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I have been reading from the book "The C Programming Language" learning C, and I stumbled upon the arithmetic s[i] - '0' which they said that it gives the numeric value of the character stored in s[i]. I didn't quite understand it, how could it give the value by subtraction? Note This is used in the atoi function, which converts a string of digits into its numeric equivalent. Thanks

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possible duplicate : stackoverflow.com/questions/10023180/… –  Ant's Apr 10 '12 at 17:34
    
Thanks guys for all of your quick replies. I understand it now. And I checked the other question posted too. Thanks –  aizen92 Apr 10 '12 at 17:42
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4 Answers 4

up vote 2 down vote accepted

Basically, what you need to understand is that on a modern computer, all information is stored digitally as a sequence of bytes. It's up to each program to decide how to interpret each byte. So a character is nothing but one or more bytes - a numerical value which usually represents a human-readable letter or symbol. For example, in ASCII, the letter 'A' is represented by the numerical value 65.

What this means is that in certain programming languages, such as C, you can treat characters as numerical values. For example, in C the expression 'A' + 1 would give you 66, which happens to be the ASCII value for B (assuming your compiler/platform is using an ASCII-compatible character set).

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but the fact that 'A' + 1 == 'B' is not guaranteed in C. It is true for ASCII but not for all character sets. –  ouah Apr 10 '12 at 17:37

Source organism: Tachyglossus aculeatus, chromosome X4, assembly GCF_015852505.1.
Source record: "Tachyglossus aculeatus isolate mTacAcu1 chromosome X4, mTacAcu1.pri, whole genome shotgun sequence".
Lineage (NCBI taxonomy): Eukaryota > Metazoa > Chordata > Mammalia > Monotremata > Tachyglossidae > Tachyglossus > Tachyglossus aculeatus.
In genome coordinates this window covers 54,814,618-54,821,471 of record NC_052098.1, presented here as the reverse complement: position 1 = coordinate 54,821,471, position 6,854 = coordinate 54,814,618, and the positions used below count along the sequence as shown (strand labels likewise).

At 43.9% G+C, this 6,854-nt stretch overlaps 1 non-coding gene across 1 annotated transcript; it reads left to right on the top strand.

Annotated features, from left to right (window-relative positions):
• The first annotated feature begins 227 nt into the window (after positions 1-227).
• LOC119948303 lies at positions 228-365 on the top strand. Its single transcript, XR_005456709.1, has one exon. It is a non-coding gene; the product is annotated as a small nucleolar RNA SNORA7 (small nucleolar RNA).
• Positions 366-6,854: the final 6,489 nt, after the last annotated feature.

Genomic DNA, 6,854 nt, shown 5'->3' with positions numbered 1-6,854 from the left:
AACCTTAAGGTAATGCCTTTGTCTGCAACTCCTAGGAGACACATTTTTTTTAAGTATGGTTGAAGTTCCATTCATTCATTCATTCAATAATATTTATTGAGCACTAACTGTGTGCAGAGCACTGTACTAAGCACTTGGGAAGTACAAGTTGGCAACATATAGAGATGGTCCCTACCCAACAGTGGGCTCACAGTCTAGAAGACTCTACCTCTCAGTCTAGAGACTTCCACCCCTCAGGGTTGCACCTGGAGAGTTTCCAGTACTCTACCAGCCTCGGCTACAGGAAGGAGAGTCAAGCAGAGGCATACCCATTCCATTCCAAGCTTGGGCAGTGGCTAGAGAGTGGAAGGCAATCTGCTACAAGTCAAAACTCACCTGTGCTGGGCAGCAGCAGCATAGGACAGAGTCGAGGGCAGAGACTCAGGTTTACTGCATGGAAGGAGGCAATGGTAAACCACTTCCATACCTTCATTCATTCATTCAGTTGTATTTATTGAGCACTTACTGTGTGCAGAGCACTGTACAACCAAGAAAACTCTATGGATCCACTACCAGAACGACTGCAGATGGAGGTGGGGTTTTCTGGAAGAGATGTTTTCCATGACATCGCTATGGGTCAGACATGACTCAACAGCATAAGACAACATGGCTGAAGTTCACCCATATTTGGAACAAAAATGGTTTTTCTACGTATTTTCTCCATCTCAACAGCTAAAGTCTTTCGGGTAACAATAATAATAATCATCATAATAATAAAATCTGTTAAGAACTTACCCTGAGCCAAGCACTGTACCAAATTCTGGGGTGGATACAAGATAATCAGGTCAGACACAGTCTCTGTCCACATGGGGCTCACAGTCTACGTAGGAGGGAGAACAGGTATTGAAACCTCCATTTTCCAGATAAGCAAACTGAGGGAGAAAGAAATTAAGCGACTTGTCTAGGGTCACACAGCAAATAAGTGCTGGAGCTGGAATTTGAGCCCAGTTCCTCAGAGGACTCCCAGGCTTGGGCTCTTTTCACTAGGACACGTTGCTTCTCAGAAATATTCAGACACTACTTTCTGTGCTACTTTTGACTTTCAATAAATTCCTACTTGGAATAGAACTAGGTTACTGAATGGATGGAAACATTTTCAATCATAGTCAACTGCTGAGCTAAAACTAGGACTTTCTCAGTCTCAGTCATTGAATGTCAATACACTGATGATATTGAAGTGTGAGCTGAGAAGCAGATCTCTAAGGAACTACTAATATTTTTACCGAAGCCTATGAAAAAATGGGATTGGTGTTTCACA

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Under the hood a char is represented by a numeric value. The characters for the numbers 0-9 are stored in ascending numeric values. If we use 0 as a base value then simple subtraction can convert a 0-9 char into the equivalent int value

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Possible duplicate : See here

Well '0' represent 48 in character set. So subtracting it('0') with any other character value like this '1','2' will give respective number, so '9' - '0' will give you 9.

Note the difference we are sub both chars : '9' - '0', here both are char

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The character values of '0' to '9' are guaranteed to be sequential values in all character sets in C.

(C99, 5.1.2p3) "In both the source and execution basic character sets, the value of each character after 0 in the above list of decimal digits shall be one greater than the value of the previous."

It means for example that '1' == '0' + 1

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